At present, some noise test codes do not produce noise emission data representative of the noise generated by the machines during typical use. Based on the evidence presented for sanders and wood chippers, manufacturers’ declared noise emissions may underestimate or overestimate workplace noise levels. Few examples have been found of manufacturers providing additional information when there is a gap between the risk associated with the declared noise emissions and the actual risk during the intended use(s) of the machinery.

There are opportunities for noise experts to improve the technical reliability of noise emission declarations when standards come up for periodic review by the European Committee for Standardisation (CEN) and the European Committee for Electrotechnical Standardisation (CENELEC). Harmonised standards should help manufacturers meet the requirements of the MD.

Manufacturers can take immediate steps to improve their compliance and the usefulness of the information provided, for example, by properly referencing the noise test code used (including date and part number as appropriate) so that emission values are traceable.

User Demand for Low Noise Machinery

Employers have a duty under Directive 2003/10/EC to manage the risks associated with exposure to workplace noise. This Directive expects appropriate use to be made of noise information supplied by manufacturers of machinery. Purchasers and users should be able to use manufacturers’ noise emission data to:
  • Determine the existence of significant differences in the noise emissions, within the bounds of uncertainty of the tests, such that the opportunity to buy quieter machinery is clear.

  • Determine the contribution of machinery to noise in the workplace during intended uses.

  • Determine appropriate controls for high noise modes of operation, for example processing different types or thicknesses of material.

  • Plan for and purchase additional noise control measures to manage the propagation of noise to workstations. This may be necessary only for some high noise modes of operation of the machine.

  • Establish the minimum standard of hearing protector performance required to protect against the likely noise of the machine to ensure appropriate hearing protection is provided.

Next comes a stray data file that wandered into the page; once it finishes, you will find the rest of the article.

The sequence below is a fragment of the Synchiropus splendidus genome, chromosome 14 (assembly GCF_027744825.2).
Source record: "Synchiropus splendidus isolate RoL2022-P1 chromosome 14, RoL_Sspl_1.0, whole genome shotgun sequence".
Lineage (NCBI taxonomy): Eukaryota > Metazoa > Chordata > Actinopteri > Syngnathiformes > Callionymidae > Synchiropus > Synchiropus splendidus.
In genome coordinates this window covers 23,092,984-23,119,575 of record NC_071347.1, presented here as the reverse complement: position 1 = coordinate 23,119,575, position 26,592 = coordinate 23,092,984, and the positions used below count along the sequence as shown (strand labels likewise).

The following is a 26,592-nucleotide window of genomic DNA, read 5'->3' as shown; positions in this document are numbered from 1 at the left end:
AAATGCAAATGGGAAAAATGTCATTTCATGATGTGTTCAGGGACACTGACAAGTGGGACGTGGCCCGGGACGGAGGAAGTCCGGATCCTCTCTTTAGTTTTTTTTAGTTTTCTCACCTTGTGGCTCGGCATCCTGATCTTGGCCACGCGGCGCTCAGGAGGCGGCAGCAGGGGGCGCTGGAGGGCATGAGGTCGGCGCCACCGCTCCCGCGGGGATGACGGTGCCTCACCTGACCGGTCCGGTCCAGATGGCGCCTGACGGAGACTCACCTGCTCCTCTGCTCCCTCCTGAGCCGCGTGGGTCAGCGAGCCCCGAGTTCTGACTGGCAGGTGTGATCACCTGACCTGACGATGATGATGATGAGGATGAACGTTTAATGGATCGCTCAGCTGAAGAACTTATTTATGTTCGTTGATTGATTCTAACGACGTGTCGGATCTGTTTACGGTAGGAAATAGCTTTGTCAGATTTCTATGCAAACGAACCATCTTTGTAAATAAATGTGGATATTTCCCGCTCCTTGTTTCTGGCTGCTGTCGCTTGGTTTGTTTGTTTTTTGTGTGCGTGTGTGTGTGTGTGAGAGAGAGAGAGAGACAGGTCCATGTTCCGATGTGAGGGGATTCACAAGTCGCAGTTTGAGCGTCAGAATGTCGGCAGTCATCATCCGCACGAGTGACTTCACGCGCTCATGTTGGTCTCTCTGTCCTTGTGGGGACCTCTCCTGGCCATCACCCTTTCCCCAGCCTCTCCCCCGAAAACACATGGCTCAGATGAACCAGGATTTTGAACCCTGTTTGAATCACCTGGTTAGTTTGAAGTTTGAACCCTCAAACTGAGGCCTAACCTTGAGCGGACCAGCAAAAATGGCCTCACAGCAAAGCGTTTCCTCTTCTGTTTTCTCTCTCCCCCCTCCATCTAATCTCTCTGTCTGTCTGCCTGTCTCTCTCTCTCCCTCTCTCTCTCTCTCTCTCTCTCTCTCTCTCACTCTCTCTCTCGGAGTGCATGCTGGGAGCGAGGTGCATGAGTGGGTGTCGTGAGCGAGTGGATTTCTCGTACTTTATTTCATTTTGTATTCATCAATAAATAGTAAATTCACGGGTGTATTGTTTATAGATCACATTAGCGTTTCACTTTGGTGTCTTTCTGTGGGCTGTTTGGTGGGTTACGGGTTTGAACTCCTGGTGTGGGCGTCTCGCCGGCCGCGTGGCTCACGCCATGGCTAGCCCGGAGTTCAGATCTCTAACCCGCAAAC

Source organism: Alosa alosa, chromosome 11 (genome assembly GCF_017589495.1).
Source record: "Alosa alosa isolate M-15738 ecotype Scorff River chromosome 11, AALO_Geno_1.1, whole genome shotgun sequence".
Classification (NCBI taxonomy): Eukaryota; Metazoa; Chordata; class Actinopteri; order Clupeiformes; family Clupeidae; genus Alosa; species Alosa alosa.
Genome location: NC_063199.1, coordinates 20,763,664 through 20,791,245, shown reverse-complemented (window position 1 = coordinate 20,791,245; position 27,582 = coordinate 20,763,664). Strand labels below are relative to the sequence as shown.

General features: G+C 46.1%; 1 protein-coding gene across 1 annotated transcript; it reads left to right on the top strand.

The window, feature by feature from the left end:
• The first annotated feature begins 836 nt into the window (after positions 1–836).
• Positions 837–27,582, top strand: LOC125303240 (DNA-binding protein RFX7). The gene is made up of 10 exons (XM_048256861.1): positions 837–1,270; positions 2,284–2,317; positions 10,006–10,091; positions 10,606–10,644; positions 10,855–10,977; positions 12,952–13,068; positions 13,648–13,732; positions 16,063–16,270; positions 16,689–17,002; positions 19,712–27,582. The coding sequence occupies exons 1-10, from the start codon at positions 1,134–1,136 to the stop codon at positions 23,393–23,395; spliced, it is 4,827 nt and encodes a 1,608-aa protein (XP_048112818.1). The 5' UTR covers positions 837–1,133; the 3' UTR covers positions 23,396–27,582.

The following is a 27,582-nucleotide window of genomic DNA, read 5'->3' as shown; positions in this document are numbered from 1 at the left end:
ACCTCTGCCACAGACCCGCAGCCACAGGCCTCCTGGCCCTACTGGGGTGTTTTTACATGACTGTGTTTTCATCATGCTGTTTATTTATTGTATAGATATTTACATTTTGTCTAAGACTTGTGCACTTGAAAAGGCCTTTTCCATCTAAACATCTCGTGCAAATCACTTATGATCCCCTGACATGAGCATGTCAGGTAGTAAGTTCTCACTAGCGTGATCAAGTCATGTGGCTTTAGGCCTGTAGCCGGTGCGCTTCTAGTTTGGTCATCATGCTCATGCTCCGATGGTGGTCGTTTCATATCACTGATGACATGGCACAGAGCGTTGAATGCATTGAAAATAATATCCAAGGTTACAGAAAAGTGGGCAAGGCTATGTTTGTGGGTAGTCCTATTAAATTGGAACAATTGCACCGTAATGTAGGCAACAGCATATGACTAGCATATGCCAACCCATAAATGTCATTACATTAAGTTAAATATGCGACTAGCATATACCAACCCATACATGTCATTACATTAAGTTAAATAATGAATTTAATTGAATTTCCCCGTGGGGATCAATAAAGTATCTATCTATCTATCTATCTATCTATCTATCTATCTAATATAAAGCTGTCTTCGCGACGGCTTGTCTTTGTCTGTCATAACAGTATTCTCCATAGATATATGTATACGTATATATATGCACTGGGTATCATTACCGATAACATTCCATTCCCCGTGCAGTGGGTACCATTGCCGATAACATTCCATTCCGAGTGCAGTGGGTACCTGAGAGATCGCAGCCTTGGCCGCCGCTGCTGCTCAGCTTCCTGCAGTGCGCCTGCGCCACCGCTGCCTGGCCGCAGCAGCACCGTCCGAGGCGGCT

Currently, manufacturers’ data are rarely suitable for purchasers’ use in addressing the above points. Consequently, purchasers and users rarely have the information required from which they can choose low noise machinery.

Can Buy Quiet Reduce Workplace Noise?

Buy Quiet encourages manufacturers and users of machinery to work together to reduce workplace noise risk. It supports users in their duty to avoid high noise machinery when suitable lower noise machinery is available and manufacturers in their duty to minimise noise risk (at source) by preventive measures and by provision of information.

Examples of noise control technology applied in the printing industry show that noise can be reduced significantly. Application is, however, not uniform across this industry and it seems probable that this is the case in other industry sectors. The printing industry provides examples of the achievements possible when machine purchasers have recognised the noise hazard, drawn up specifications for noise when purchasing machinery, evaluated potential machinery against those specifications and given preference to low noise machinery, that is, they have successfully applied the principles of Buy Quiet.

Effective selection of quieter machinery on the basis of declared noise emissions has been shown in this paper to require a high level of understanding and caution on the part of the purchaser. Noise measurements during real use show that for some machine types there are noisier and quieter models. For example, the work on the wood chippers showed a real choice, with differences of 7 dB between the noisiest and quietest machines. Similarly, in the printing industry the noise of comparable machinery differed by more than 10 dB. For powered hand-held tools such as breakers and sanders, the differences between the noise emissions of the models considered was small; perhaps too small, when taking measurement uncertainties into account, to warrant effort to choose between them on the basis of noise.

Declared noise emissions from harmonised noise test codes do not always provide a credible representation of the actual risk during typical use; for example, emission sound pressure levels for sanders were typically much lower than the level at the operator’s position during real use. Nor may they indicate the differences in actual noise risk between competing machines. The noise test codes for wood chippers and breakers were found to be poorly defined and complex, particularly for sound power level. Consequently declared noise emissions could be highly variable depending on how the requirements of the noise test code were interpreted by those conducting the noise tests.